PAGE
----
Downing Street has insisted it will not back down on leaving the customs union, as pro-Brexit MPs signalled their resolve over the issue ahead of a key week for the future of the UK’s relations with Europe.
Peers voted last week in favour of an amendment in favour of staying in the customs union but No 10 rejected the idea of any backsliding. “The position remains very clear: we don’t think staying in a customs union is the right thing to do and it isn’t government policy to do so,” a Downing Street source said.
Jeremy Hunt, the health secretary, reiterated the point on BBC1’s Breakfast on Monday. “Theresa May’s position on this has been very, very clear,” he said. “She has said that we are not going to be part of the customs union or any customs union. That position hasn’t changed and Downing Street have been clear about that this morning.”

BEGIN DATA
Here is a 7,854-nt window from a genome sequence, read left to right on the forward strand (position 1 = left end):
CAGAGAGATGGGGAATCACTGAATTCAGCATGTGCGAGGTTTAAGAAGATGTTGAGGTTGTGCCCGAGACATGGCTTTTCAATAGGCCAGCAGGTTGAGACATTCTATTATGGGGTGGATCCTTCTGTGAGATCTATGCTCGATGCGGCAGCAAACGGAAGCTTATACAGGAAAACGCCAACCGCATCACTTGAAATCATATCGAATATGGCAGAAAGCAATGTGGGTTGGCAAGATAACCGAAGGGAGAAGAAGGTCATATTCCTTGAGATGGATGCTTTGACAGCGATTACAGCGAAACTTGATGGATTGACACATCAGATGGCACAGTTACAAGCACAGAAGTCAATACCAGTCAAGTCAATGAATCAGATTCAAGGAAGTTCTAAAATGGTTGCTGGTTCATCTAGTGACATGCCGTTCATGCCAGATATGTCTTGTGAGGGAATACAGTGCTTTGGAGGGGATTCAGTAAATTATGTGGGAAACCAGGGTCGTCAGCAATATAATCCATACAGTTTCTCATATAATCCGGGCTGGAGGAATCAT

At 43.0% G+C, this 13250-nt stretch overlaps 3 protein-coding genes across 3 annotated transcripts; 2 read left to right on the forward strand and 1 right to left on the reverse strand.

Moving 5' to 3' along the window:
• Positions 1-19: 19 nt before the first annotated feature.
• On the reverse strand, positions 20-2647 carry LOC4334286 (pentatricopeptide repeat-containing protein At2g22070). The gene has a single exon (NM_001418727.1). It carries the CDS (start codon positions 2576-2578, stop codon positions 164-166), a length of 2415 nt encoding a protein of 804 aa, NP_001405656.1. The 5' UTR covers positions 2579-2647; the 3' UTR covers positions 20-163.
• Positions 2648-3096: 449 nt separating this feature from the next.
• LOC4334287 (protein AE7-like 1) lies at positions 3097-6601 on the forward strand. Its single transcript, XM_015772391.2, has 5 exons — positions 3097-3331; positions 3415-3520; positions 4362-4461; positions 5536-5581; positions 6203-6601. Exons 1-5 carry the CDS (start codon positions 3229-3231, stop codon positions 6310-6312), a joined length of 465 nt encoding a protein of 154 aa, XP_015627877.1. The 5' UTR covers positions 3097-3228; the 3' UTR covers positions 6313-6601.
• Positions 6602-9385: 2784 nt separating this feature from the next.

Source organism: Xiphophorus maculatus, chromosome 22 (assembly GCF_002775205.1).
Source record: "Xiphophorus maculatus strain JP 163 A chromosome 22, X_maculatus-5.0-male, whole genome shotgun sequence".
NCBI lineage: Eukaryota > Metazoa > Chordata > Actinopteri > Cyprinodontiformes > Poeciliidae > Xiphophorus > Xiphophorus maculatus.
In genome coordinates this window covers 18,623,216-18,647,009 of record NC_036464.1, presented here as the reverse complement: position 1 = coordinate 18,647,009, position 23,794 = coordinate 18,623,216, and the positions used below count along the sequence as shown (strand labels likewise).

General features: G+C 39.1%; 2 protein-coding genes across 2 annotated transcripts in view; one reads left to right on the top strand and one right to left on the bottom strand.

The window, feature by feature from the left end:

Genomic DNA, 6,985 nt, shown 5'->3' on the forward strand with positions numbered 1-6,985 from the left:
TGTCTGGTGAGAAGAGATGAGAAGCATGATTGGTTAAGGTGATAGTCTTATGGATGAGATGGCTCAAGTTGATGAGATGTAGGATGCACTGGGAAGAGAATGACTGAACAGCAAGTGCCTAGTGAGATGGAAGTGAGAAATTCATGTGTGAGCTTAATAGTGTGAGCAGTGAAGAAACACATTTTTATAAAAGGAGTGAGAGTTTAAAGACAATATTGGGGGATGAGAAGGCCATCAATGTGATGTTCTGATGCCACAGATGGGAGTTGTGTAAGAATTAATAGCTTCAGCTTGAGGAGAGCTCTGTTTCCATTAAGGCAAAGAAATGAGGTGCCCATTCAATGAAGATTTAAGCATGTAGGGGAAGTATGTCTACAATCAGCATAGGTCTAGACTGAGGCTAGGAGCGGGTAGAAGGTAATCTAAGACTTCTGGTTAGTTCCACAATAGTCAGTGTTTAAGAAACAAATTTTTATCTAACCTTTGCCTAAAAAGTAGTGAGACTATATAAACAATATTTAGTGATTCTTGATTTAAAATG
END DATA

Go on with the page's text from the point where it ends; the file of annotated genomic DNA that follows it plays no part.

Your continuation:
Government hopes of avoiding a hard border in Ireland either through technological innovation or regulatory alignment have been set back after they were rejected during preliminary negotiations in Brussels.
That has led to speculation that May was preparing to concede on a customs union, which has been a red line since the prime minister’s conference speech in October 2016.
John Redwood, the strongly pro-leave Conservative backbencher, said on Monday he did not feel that No 10’s reiteration of the plan to leave any form of customs union had been necessary.
“I don’t think I needed reassuring,” he told BBC Radio 4’s Today programme. “I’ve heard many times the prime minister say that it is our policy to leave the single market and customs union.
“More importantly, on a three-line whip,…